I became a mother on April 14, 2016. In truth I had been one through the whole pregnancy, in all its brevity. But on that day, I held the tiny bodies of my first son and my daughter. And in a low, rattling voice I sang their lullaby to them.
The first time I heard the words of the Dixie Chicks’ “Lullaby,” I knew that I would sing it to my future children. I imagined playfully asking them, “how long do you want to be loved little one?” and them answering “forever is enough mama,” because they’d have the words engrained on their heart. I held on to this song through our infertility struggle, knowing that one day it would be for my babies. One day the babies would be mine.
When we fell pregnant with the twins everything felt right in the world. And I sang that song to my queasy, uneasy belly through the first trimester and part way through the second … until I held them in my arms.
As the words poured over them I knew that they would forever be theirs. “Is forever enough? Because I’m never, never giving you up.” It’s been two years since I could hold them and I still love them with forever strength, always will.
When we became pregnant with their brother things didn’t feel totally right with the world. In fact, the world felt scary and uncertain and somehow still hopeful. The confusion in a pregnancy after loss is unparalleled. I knew that this little boy and I needed to find our song. We needed a song that I could sing him in the wee hours of the morning, a lullaby that would somehow soothe us both, and a melody that could carry the same depth of love as the twins’ lullaby did.
I don’t quite have the creativity to write songs so I set out to find our song by creating a baby play list. First, I added the Dixie Chicks’ “Lullaby” as well as “Hands Down” by The Greeting Committee. These were both songs I played for the twins while pregnant so it felt right to share. Then I added, “No One’s Gonna Love You” by Band of Horses. The ballad may be about a break up but for me the lyrics described how, despite being broken hearted, I still would love this little boy with everything in me, more than anyone else could love him. I also quickly added “Your Song” by Elton John. Not only did the title fit this journey, but every time I would sing the verse “I hope it’s okay that I put down in words how wonderful life is now that you’re in this world,” I would feel hope.
These songs were perfect, but not quite our lullaby. So, I also added “How Long Will I Love You,” from the soundtrack About Time (not the Ellie Goulding version although that is sweet, too). I ended up using that jaunty Irish love song as the background to our maternity photo shoot. Oh an it’s true, I will love him as long “as there are stars above” him and “longer if I may.” Then I found “I’ll Let You Go” by Jessica Allosery, and one day I hope to dance with him at his wedding to this song. But still none were yet our lullaby.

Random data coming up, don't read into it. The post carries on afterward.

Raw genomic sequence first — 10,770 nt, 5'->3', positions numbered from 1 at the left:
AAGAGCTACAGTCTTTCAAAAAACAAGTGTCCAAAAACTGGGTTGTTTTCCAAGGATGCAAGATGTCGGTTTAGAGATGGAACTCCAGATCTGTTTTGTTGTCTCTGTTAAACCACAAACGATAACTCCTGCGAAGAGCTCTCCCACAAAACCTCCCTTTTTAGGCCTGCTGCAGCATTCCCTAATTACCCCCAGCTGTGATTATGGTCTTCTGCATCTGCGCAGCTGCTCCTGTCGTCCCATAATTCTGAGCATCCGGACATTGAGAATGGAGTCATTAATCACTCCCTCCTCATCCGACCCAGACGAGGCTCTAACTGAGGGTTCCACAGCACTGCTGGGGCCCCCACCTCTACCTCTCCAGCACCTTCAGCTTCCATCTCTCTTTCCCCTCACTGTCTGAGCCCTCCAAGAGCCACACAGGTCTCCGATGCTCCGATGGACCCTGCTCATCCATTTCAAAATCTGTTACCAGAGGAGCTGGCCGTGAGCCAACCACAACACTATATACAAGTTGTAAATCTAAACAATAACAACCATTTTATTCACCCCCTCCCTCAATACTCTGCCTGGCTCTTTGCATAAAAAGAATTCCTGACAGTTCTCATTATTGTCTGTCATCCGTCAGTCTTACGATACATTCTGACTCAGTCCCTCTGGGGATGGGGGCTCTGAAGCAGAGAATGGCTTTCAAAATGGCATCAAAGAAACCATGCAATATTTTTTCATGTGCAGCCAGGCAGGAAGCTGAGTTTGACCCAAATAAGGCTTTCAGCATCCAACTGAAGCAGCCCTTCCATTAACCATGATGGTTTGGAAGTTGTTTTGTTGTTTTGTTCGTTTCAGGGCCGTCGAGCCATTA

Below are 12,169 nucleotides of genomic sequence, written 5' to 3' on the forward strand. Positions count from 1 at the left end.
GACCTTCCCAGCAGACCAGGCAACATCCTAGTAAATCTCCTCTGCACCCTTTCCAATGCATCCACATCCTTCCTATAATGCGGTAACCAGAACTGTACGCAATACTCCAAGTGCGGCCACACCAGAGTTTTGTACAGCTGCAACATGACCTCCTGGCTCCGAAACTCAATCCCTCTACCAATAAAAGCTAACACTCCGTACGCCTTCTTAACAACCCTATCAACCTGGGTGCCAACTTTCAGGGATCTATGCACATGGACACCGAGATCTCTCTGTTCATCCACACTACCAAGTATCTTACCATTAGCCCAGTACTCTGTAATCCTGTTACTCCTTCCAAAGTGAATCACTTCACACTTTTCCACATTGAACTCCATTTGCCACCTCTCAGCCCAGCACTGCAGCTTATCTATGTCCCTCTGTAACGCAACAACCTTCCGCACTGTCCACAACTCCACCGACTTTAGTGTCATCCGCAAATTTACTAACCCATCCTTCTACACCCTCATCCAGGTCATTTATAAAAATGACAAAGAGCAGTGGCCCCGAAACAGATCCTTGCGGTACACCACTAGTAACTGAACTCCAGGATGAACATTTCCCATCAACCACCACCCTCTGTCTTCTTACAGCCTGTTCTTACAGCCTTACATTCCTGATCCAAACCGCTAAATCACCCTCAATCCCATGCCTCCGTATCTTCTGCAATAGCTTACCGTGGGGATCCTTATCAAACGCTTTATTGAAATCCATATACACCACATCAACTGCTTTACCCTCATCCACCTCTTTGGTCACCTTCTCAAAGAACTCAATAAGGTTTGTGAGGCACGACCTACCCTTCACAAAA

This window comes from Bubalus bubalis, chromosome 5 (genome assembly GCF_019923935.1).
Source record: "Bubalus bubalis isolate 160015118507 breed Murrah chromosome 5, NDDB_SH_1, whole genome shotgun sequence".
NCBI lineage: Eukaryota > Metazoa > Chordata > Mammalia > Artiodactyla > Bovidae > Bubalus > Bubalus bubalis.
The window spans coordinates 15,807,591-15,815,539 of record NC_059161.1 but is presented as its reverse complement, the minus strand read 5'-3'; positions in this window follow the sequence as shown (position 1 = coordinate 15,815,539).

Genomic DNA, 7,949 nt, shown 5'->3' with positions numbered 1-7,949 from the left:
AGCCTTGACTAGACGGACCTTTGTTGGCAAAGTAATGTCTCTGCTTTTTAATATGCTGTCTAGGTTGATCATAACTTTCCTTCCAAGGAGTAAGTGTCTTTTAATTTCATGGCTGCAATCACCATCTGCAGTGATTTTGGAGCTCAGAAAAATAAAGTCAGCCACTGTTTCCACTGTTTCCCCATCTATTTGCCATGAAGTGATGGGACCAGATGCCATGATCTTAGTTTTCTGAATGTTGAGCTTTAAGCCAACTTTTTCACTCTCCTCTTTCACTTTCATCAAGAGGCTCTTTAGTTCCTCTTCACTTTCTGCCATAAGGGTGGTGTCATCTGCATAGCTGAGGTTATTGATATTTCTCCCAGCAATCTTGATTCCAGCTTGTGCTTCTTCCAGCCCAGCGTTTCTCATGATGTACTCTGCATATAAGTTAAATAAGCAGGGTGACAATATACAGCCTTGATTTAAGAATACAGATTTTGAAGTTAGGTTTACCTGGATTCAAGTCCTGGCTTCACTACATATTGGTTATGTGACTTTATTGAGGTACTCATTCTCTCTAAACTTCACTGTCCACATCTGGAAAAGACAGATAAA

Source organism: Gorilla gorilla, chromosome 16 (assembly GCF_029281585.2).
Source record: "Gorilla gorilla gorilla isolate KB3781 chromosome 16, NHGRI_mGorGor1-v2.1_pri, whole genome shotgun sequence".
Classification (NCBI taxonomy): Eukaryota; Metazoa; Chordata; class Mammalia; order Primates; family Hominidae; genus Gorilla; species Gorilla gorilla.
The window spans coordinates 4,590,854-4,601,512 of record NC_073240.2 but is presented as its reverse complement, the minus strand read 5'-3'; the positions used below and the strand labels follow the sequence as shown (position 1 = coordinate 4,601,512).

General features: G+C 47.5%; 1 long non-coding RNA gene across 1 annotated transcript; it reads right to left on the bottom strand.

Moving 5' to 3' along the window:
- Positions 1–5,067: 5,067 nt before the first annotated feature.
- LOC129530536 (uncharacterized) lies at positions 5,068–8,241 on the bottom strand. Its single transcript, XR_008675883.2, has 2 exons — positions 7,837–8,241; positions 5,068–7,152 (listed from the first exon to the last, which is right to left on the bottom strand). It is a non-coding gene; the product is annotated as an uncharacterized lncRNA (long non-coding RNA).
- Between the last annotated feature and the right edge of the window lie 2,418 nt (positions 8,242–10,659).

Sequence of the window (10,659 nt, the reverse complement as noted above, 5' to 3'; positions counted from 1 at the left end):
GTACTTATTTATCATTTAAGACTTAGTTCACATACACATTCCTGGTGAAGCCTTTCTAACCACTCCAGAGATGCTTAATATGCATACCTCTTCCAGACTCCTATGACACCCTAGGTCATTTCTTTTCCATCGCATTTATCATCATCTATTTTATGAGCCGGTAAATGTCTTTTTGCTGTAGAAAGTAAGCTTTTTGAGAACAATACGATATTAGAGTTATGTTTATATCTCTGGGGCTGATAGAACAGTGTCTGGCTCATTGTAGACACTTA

Then I stumbled upon it, through YouTube queries and teary eyes, I found an unrecorded lullaby by Kimye Dawson (of the Moldy Peaches but more familiar to me as the lady who sang most of the Juno soundtrack). And it was perfect. The lyrics sat on my heart like a love note I wanted my son to know. The words talked about him being his own person and that I hoped he’d be gentle, compassionate and free. They told him to go on adventures, and rest, and feel all the things life has to feel. They said over and over “you’ll always be my baby.” And it’s true, whether I’m old or go crazy nothing will change the fact that he’s my baby and “no matter what I’ll always love you unconditionally.”
This song has gotten us through newborn sleep struggles and bedtime routines and sleep regressions and nap time breastfeeds. The words now just float from my mouth without thought and even though we didn’t write them, and I don’t have a singers voice, this is our song. I hope the words embed in his heart and settle like anchors for when times of anxiety or heartache or loss hit. I hope they whisper in the back of his mind during triumph. And I hope that my voice singing these things both calms and encourages him.
Sometimes, when we’ve rocked back and forth to our song once or twice, I’ll quietly hum or sing “How long do you want to be loved? Is forever enough, is forever enough? How long do you want to be loved? Is forever enough? Cause I’m never, never giving you up.” And the words wrap around him then drift above his head and reach the stars, because that song is for all my babies. All of them, forever.
What song do you sing to (or reminds you of) your babies, those here or far or both?